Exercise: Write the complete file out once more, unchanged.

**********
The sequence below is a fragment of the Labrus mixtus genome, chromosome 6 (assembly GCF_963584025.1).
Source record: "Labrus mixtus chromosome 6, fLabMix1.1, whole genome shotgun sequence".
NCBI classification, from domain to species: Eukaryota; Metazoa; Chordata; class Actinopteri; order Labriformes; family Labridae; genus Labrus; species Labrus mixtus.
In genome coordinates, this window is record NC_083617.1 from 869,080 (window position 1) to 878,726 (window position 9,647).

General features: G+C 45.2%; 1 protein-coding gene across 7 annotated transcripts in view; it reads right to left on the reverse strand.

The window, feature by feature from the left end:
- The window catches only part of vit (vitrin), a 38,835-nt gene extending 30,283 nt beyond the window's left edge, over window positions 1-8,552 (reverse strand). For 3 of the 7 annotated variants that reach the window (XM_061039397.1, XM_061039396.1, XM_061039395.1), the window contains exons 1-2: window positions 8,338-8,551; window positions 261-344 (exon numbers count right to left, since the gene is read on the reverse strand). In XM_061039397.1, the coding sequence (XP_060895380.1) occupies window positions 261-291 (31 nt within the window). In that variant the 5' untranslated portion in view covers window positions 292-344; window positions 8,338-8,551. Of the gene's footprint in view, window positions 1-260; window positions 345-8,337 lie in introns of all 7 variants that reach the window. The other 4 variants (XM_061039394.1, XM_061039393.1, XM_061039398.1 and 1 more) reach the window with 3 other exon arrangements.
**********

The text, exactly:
The sequence below is a fragment of the Labrus mixtus genome, chromosome 6 (assembly GCF_963584025.1).
Source record: "Labrus mixtus chromosome 6, fLabMix1.1, whole genome shotgun sequence".
NCBI classification, from domain to species: Eukaryota; Metazoa; Chordata; class Actinopteri; order Labriformes; family Labridae; genus Labrus; species Labrus mixtus.
In genome coordinates, this window is record NC_083617.1 from 869,080 (window position 1) to 878,726 (window position 9,647).

General features: G+C 45.2%; 1 protein-coding gene across 7 annotated transcripts in view; it reads right to left on the reverse strand.

The window, feature by feature from the left end:
- The window catches only part of vit (vitrin), a 38,835-nt gene extending 30,283 nt beyond the window's left edge, over window positions 1-8,552 (reverse strand). For 3 of the 7 annotated variants that reach the window (XM_061039397.1, XM_061039396.1, XM_061039395.1), the window contains exons 1-2: window positions 8,338-8,551; window positions 261-344 (exon numbers count right to left, since the gene is read on the reverse strand). In XM_061039397.1, the coding sequence (XP_060895380.1) occupies window positions 261-291 (31 nt within the window). In that variant the 5' untranslated portion in view covers window positions 292-344; window positions 8,338-8,551. Of the gene's footprint in view, window positions 1-260; window positions 345-8,337 lie in introns of all 7 variants that reach the window. The other 4 variants (XM_061039394.1, XM_061039393.1, XM_061039398.1 and 1 more) reach the window with 3 other exon arrangements.